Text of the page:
Lost Desert Cities Kingdoms Climate Change Takla Makan Sinkiang Loulan Lake Lop Nor Subashi Lost Cities Bronze Age Ruins Lost Kingdoms Yam Sahara Desert Kom Aushim Sahara Abandoned Cities Climate Change Desertification Ubar Oman Lothal Harrappa Desert Temehu Chronos Megalithic Builders

Thanks to satellite photography, the locations and archaeological details of many lost ancient cities in the vast deserts of the world are causing scientists to see that these cities must have flourished when the climate was much different, obviously during the Ice Age, when (whereas now a scanty few inches of rainfall per year on these deserts) the rainfall was much greater, with lush pastures and forests, where now are seas of sand with parched craggy cliffs where streams once flowed, now known as dry wadis, and where lakes were nourished by great Ice Age rainfall amounts, whereas now, are merely vast, parched, sandy, desert basins.

The ancient bronze age cities Loulan, Subashi, and Niya, now in the huge Takla Makan (meaning Buried City) Desert of western China, flourished when now virtually dried up Lake Nop was much bigger, fed by Ice Age rains, where ancient Bronze Age coffins have been discovered with the body remains mostly intact, and the remains of pears, mutton, and grapes, now right in the middle of that vast desert, but then, when perhaps 30 inches of rain per year fell, was a rich environment with a wide variety of vegetation and wildlife.

The ruins of ancient Ubar in the Arabian Desert of western Oman were discovered by satellite photography, but yet known to the Arabs to have been a lost city of legend, under windblown sand in that sea of sand of the southern Arabian peninsula; huge megalithic walls, a citadel,  where were rolling hills of streams, pastures, and forests, but now one of the driest and most desolate locations on earth.

Ancient Lothal of the Harappan Civilization of northwest India and Pakistan was a large inland riverport city during the Bronze Age, a sophisticated brick wall city with temples, plazas, and houses, but now, the river is dried up and the location is now desert wasteland, the place just turned to dust, so why this drastic dry-out?  It’s because the Ice Age ended circa 1500 B.C., when the Aryan invasion of India began, because the region which is now Iran, Iraq, and Pakistan, whas drying-up then too at that time, hence the mass migrations of many people groups at that time, including the Exodus of the Jews out of Egypt.

Bronze Age megalithic ruins have recently been discovered in the Negev Desert of Israel, on the ancient road from Abraham’s city (Beer Sheva), down to the Red Sea port of Eilat, right in the middle of the desert, but during the Bronze Age, which was during the Ice Age, that region was lush with much more rainfall, and still so when Joshua spied out the land.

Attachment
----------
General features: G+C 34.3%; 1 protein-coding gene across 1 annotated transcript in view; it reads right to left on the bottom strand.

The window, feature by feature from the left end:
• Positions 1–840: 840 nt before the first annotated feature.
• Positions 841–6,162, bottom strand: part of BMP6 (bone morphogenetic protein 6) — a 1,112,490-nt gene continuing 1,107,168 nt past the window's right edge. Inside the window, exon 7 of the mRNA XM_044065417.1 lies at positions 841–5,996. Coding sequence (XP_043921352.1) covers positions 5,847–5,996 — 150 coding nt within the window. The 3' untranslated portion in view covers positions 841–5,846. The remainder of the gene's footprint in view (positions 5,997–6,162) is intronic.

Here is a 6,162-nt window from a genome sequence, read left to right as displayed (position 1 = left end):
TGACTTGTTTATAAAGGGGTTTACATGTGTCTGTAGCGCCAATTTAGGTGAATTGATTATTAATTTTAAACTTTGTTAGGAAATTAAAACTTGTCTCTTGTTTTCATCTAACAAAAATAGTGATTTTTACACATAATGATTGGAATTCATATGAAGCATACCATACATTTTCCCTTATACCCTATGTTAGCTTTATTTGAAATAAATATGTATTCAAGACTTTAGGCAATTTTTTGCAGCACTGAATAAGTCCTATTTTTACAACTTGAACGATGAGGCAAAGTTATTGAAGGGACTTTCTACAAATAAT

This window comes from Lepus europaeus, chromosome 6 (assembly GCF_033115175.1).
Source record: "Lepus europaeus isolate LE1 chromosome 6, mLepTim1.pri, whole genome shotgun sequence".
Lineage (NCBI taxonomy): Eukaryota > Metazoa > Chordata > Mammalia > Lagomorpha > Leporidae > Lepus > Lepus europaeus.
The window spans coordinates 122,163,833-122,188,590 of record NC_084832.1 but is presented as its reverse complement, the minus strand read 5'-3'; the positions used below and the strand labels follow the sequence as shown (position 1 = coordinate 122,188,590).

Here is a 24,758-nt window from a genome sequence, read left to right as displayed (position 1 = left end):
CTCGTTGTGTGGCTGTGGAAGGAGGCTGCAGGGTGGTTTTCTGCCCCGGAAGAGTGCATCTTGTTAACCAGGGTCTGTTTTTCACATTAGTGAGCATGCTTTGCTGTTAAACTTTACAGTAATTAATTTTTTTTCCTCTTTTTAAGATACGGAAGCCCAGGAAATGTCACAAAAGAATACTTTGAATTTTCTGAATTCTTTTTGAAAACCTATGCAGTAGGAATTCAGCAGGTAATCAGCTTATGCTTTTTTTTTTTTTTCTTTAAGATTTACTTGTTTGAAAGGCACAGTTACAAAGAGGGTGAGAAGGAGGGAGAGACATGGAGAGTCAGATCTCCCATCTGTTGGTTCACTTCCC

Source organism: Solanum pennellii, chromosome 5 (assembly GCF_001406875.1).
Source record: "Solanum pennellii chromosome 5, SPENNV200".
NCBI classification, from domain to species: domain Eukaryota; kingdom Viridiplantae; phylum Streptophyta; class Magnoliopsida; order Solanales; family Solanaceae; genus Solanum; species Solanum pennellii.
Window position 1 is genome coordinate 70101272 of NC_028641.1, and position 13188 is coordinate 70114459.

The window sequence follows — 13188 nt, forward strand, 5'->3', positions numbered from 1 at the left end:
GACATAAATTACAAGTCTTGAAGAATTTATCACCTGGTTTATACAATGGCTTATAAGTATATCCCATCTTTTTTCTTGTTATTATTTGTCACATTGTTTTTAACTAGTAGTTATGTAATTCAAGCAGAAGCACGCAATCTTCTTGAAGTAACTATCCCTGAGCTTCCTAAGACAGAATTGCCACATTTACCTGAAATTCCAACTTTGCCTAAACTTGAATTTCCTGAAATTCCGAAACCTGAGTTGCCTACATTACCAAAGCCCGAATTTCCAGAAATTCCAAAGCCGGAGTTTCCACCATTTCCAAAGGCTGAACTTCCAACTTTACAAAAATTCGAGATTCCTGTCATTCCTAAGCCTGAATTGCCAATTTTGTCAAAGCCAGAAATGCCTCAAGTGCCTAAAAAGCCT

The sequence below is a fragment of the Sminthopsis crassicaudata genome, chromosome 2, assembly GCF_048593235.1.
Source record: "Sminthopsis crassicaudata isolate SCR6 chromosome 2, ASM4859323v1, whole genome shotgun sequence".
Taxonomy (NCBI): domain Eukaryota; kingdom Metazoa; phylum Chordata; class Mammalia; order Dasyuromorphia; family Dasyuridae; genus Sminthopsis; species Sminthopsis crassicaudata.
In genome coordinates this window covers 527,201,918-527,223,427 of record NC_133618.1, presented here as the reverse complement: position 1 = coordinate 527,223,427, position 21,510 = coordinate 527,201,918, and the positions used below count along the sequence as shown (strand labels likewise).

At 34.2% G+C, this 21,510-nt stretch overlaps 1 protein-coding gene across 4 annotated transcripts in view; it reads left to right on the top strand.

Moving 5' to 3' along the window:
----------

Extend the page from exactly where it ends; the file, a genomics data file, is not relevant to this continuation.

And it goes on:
The lost city of Yam has been discovered in the middle of the eastern Sahara of Libya, and Kom Aushim in the desert of the Faiyum Basin, about 50 miles west of the Great Pyramid, has recently been excavated, once again raising the question about why these regions dried out so drastically to have caused the collapse of the Bronze Age, answered obviously by that it was the time of the end of the Ice Age, as confirmed by all these Bronze Age ruins now in vast remote deserts.

The classical Greeks were puzzled by the then ancient megalithic cities which dotted the coast and inland portions of North Africa, said to have been built by the tribe of Chronos, who was the biblical Ham, the Khem of Egypt, and the Cham of southern Asia, also known as the Temehu by the ancient Egyptians, renowned stonemasons, but building in what now are total deserts?  Those great cities were built during the Ice Age, which ended much later than popularly advertised, so read more about this under the various categories here, and with the products available for sale, and in the free ebook download of Old Earth? Why Not!

Chronos was the time man, whose great grandson Atlas was the map man, they worked together to measure and map the earth by timekeeping by the stars, so read about how they did it in article #2 here under Ice Age Civilizations, to see that the ancients were navigating the globe, building megalithic sites (many of which are now submerged), and accessing mining opportunities (which motivated them greatly), during the Ice Age, the so-called Bronze Age, which followed the Deluge of Noah.

And see http://genesisveracityfoundation.com.

One Response to Lost Desert Cities Kingdoms Climate Change Takla Makan Sinkiang Loulan Lake Lop Nor Subashi Lost Cities Bronze Age Ruins Lost Kingdoms Yam Sahara Desert Kom Aushim Sahara Abandoned Cities Climate Change Desertification Ubar Oman Lothal Harrappa Desert Temehu Chronos Megalithic Builders

  1. [...] The ancient cities Loulan, Subashi, and Niya, now in the huge Takla Makan (meaning Buried City) Desert of western China, flourished when now virtually dried up Lake Nop was much bigger, fed by Ice Age rains, where ancient Bronze Age coffins have been discovered with the body remains mostly intact, and the remains of pears, mutton, and grapes, now right in the middle of that vast desert, but then, when perhaps 30 inches of rain per year fell, was a rich environment with a wide variety of vegetation and wildlife. Source – Dancing from Genesis [...]

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